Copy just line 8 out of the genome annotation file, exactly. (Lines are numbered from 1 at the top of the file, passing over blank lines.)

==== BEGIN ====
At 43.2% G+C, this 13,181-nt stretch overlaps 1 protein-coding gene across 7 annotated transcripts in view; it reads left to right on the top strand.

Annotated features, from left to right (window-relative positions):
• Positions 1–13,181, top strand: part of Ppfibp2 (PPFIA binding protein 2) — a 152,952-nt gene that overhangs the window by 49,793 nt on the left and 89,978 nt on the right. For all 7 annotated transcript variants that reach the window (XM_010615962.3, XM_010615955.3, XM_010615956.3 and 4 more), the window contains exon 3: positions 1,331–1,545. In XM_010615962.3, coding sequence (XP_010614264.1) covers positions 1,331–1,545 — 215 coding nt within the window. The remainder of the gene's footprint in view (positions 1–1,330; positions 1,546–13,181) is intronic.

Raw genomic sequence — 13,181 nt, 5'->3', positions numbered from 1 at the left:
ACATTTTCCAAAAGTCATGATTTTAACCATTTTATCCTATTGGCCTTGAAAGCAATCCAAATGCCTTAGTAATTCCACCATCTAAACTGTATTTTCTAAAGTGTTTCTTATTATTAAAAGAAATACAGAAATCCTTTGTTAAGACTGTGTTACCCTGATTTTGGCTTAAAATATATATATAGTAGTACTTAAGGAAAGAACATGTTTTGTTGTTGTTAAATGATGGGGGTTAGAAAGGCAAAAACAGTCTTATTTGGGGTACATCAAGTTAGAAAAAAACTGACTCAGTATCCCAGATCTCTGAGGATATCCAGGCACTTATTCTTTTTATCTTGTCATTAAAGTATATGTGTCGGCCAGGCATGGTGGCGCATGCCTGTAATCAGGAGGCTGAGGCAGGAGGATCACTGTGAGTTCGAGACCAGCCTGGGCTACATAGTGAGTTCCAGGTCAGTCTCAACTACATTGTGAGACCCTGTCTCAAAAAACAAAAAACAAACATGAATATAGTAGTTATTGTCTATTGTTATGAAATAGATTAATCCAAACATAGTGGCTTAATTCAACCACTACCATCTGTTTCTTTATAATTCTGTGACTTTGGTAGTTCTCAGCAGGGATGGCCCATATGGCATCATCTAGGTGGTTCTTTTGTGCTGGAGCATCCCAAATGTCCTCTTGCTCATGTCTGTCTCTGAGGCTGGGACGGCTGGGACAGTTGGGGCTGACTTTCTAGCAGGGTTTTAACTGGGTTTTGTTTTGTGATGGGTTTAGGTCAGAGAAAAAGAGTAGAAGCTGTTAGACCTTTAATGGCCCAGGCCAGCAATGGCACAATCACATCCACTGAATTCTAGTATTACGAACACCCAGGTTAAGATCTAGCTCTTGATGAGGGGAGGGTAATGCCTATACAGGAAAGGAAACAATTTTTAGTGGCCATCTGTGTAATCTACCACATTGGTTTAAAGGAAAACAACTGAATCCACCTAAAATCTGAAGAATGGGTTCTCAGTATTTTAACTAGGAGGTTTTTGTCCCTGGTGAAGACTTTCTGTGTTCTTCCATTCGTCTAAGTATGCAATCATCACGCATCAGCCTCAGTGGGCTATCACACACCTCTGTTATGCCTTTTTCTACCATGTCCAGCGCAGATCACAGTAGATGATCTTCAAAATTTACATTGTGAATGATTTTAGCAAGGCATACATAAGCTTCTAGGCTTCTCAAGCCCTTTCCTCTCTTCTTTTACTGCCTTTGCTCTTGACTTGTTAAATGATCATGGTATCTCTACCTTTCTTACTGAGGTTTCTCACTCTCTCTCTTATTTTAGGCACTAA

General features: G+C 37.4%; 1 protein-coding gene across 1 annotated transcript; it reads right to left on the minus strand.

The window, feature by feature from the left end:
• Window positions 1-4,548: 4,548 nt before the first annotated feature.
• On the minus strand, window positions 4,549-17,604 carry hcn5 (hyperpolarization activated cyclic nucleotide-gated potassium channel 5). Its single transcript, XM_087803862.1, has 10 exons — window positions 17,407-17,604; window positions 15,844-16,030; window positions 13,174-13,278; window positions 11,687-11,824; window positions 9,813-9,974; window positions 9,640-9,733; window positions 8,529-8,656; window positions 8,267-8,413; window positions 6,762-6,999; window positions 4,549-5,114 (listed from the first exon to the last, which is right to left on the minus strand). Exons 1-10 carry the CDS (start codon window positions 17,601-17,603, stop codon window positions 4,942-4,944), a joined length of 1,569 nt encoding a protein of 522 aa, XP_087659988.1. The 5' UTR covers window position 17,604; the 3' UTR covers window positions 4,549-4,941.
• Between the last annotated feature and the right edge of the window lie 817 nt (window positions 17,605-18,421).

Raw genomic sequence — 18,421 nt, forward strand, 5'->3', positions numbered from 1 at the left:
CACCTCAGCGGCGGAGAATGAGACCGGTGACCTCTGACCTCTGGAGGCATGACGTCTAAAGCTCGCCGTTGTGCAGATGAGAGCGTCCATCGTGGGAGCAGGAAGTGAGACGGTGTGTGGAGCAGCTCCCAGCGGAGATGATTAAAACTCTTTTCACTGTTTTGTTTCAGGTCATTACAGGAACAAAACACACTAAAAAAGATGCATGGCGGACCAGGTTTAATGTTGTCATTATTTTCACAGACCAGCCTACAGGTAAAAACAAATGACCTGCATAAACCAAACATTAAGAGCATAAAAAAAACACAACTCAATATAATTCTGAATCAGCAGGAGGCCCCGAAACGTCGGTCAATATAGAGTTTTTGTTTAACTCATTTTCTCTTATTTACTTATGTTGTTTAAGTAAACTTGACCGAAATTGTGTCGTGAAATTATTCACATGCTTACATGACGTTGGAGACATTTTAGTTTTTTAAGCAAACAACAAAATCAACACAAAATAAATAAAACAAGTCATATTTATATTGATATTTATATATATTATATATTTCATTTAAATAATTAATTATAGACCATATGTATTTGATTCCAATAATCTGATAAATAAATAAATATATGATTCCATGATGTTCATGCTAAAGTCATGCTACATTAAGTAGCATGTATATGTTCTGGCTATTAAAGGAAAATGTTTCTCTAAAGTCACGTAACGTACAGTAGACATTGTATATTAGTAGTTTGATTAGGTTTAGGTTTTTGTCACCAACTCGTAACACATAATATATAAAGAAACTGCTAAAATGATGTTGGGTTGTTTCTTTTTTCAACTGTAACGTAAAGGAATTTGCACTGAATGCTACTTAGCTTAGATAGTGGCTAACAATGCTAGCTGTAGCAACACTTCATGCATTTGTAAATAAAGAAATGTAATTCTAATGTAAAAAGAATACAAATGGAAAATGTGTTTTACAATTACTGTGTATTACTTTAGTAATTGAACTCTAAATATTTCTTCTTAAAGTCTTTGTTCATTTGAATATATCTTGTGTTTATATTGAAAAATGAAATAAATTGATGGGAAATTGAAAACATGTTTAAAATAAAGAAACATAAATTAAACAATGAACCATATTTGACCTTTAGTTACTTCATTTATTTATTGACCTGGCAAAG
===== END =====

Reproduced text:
• Window positions 1-4,548: 4,548 nt before the first annotated feature.